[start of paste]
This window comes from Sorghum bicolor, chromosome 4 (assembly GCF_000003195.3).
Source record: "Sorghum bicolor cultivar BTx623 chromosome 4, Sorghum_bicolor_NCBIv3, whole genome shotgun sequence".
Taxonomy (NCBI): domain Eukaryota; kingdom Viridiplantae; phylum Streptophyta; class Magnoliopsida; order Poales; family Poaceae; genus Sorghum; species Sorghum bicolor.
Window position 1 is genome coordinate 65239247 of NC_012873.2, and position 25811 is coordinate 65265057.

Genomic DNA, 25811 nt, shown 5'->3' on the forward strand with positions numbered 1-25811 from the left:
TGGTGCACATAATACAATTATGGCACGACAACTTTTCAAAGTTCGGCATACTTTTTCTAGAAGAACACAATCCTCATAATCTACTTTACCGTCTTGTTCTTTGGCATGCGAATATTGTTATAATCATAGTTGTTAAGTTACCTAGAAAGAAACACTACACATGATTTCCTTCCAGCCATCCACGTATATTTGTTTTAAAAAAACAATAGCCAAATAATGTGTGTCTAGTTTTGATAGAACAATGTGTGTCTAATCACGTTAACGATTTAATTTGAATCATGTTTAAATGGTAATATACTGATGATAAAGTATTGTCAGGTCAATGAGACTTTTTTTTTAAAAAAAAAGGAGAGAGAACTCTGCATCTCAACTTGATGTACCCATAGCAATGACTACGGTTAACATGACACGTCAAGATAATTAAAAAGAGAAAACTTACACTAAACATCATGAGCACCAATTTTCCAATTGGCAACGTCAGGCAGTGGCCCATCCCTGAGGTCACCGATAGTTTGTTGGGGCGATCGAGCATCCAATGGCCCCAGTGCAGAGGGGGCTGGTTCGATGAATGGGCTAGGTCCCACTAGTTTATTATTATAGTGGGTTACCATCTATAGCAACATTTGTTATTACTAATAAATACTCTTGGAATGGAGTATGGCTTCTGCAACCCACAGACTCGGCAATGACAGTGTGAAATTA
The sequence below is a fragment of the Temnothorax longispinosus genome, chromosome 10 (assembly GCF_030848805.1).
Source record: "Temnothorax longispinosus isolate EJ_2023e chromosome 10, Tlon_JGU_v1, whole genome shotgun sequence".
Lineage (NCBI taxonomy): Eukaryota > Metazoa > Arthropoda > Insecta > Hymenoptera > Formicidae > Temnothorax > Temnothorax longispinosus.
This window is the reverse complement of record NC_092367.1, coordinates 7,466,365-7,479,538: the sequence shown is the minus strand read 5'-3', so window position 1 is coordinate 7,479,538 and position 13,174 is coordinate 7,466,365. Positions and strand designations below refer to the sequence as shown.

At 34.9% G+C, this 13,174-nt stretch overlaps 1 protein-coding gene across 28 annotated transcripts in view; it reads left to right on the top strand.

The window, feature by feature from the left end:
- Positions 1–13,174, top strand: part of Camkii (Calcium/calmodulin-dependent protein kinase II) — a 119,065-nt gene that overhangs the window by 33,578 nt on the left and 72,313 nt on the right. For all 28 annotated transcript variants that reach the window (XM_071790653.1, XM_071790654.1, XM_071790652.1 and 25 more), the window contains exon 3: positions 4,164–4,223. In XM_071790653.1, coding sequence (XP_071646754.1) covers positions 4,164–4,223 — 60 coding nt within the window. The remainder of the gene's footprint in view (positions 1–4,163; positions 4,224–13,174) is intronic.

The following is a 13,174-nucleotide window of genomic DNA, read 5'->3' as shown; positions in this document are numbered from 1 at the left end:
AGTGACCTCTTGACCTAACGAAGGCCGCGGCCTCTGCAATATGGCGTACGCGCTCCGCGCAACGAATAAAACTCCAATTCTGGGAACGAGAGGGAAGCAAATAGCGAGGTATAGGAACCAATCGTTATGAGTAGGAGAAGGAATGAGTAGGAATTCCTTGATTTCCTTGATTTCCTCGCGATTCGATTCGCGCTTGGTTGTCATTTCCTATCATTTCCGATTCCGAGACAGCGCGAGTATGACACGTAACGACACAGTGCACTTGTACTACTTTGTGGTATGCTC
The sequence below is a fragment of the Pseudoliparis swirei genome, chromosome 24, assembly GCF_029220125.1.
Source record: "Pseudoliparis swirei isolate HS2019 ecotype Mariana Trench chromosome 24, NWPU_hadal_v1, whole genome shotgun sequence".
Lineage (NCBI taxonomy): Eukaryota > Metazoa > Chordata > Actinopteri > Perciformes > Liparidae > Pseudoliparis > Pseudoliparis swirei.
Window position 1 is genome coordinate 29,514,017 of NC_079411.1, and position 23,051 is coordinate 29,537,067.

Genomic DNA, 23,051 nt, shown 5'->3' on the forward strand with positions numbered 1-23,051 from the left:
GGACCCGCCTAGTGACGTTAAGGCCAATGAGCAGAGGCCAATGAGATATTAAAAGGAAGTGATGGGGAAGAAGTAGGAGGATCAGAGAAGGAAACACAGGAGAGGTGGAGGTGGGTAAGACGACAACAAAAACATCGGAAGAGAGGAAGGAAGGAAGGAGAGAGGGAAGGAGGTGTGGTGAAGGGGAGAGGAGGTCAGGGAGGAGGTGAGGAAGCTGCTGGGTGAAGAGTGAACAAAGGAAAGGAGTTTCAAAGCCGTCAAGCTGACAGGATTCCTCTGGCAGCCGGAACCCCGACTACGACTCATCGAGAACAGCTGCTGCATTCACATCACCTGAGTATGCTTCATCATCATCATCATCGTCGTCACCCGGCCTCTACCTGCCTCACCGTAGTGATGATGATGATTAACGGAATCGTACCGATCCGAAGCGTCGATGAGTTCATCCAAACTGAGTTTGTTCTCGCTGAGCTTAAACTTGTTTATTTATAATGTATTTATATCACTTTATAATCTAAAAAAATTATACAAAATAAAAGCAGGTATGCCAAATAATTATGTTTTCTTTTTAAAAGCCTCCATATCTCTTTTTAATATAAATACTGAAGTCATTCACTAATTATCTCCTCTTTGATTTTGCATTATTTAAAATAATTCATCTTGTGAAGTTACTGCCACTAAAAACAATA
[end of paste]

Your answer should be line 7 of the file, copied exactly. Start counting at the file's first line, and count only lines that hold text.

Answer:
The sequence below is a fragment of the Temnothorax longispinosus genome, chromosome 10 (assembly GCF_030848805.1).